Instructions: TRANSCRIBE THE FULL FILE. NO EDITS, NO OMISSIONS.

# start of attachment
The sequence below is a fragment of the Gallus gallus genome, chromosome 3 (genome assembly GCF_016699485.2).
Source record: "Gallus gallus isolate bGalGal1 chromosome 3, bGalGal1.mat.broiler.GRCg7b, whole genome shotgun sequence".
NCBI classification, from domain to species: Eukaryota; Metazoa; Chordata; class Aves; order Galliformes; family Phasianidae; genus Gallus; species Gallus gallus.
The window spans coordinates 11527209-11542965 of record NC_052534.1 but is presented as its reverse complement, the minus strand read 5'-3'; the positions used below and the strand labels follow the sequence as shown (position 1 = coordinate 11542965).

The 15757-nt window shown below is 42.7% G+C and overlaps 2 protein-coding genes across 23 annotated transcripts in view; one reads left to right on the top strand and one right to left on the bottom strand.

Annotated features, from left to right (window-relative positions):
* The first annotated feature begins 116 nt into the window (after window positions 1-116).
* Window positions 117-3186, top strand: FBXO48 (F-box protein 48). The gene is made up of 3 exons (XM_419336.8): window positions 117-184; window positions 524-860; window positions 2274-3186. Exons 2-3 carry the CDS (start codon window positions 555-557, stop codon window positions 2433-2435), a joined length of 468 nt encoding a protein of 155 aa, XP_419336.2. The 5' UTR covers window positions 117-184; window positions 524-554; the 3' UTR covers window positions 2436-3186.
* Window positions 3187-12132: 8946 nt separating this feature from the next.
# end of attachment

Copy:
The sequence below is a fragment of the Gallus gallus genome, chromosome 3 (genome assembly GCF_016699485.2).
Source record: "Gallus gallus isolate bGalGal1 chromosome 3, bGalGal1.mat.broiler.GRCg7b, whole genome shotgun sequence".
NCBI classification, from domain to species: Eukaryota; Metazoa; Chordata; class Aves; order Galliformes; family Phasianidae; genus Gallus; species Gallus gallus.
The window spans coordinates 11527209-11542965 of record NC_052534.1 but is presented as its reverse complement, the minus strand read 5'-3'; the positions used below and the strand labels follow the sequence as shown (position 1 = coordinate 11542965).

The 15757-nt window shown below is 42.7% G+C and overlaps 2 protein-coding genes across 23 annotated transcripts in view; one reads left to right on the top strand and one right to left on the bottom strand.

Annotated features, from left to right (window-relative positions):
* The first annotated feature begins 116 nt into the window (after window positions 1-116).
* Window positions 117-3186, top strand: FBXO48 (F-box protein 48). The gene is made up of 3 exons (XM_419336.8): window positions 117-184; window positions 524-860; window positions 2274-3186. Exons 2-3 carry the CDS (start codon window positions 555-557, stop codon window positions 2433-2435), a joined length of 468 nt encoding a protein of 155 aa, XP_419336.2. The 5' UTR covers window positions 117-184; window positions 524-554; the 3' UTR covers window positions 2436-3186.
* Window positions 3187-12132: 8946 nt separating this feature from the next.